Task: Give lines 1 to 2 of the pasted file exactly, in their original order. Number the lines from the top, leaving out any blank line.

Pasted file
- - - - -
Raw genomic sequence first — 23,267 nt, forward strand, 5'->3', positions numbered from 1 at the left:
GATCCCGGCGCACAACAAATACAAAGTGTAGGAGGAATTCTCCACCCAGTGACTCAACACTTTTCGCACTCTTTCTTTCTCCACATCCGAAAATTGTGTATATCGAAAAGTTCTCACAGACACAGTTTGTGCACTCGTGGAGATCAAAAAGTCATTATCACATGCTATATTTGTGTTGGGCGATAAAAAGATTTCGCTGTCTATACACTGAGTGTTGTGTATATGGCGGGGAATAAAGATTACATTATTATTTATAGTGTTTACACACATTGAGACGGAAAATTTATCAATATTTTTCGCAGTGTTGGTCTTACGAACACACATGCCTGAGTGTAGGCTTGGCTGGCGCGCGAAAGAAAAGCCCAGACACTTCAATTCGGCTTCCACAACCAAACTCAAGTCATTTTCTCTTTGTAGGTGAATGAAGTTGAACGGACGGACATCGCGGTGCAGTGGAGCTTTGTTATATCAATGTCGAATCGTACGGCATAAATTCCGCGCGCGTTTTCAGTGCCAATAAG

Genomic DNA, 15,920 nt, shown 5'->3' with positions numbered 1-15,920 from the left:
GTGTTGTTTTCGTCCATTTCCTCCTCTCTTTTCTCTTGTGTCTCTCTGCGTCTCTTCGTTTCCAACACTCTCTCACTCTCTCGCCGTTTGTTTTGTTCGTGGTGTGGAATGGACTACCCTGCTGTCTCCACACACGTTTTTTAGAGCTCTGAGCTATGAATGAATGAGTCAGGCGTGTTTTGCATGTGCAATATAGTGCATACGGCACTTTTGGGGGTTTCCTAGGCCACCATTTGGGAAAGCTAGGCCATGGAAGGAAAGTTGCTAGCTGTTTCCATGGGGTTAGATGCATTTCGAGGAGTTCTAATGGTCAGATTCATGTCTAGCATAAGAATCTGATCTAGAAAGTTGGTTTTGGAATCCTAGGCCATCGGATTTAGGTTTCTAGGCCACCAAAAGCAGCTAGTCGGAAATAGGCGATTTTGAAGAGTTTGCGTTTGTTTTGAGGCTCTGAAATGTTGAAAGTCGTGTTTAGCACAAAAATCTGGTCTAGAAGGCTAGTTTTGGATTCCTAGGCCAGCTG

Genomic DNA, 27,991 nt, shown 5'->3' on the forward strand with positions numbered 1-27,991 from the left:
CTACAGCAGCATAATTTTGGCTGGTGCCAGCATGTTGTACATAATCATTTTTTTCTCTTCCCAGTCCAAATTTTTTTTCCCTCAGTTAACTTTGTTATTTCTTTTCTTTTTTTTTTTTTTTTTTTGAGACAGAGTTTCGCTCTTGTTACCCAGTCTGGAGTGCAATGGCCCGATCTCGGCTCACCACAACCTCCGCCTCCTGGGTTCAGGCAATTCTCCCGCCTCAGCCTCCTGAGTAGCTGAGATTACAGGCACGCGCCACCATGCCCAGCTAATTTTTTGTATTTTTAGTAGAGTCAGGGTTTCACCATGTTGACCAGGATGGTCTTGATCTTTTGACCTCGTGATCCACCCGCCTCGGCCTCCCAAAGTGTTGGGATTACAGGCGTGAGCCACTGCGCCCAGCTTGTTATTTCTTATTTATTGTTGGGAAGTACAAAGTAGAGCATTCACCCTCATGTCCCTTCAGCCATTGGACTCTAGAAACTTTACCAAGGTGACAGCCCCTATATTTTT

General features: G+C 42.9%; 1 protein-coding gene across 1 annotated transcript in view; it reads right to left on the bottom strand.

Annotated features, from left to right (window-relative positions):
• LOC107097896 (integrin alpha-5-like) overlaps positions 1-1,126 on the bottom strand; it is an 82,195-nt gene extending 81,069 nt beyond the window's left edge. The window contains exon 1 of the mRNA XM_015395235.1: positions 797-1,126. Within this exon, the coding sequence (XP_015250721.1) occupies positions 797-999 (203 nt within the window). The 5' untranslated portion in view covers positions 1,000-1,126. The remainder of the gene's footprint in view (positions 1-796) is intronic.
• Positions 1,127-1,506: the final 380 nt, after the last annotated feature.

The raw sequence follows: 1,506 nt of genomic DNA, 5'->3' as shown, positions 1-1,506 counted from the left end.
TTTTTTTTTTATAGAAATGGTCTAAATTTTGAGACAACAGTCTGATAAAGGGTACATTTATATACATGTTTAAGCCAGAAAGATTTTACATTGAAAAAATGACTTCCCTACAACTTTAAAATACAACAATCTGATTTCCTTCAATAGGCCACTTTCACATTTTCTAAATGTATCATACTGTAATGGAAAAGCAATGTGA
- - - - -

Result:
Raw genomic sequence first — 23,267 nt, forward strand, 5'->3', positions numbered from 1 at the left:
GATCCCGGCGCACAACAAATACAAAGTGTAGGAGGAATTCTCCACCCAGTGACTCAACACTTTTCGCACTCTTTCTTTCTCCACATCCGAAAATTGTGTATATCGAAAAGTTCTCACAGACACAGTTTGTGCACTCGTGGAGATCAAAAAGTCATTATCACATGCTATATTTGTGTTGGGCGATAAAAAGATTTCGCTGTCTATACACTGAGTGTTGTGTATATGGCGGGGAATAAAGATTACATTATTATTTATAGTGTTTACACACATTGAGACGGAAAATTTATCAATATTTTTCGCAGTGTTGGTCTTACGAACACACATGCCTGAGTGTAGGCTTGGCTGGCGCGCGAAAGAAAAGCCCAGACACTTCAATTCGGCTTCCACAACCAAACTCAAGTCATTTTCTCTTTGTAGGTGAATGAAGTTGAACGGACGGACATCGCGGTGCAGTGGAGCTTTGTTATATCAATGTCGAATCGTACGGCATAAATTCCGCGCGCGTTTTCAGTGCCAATAAG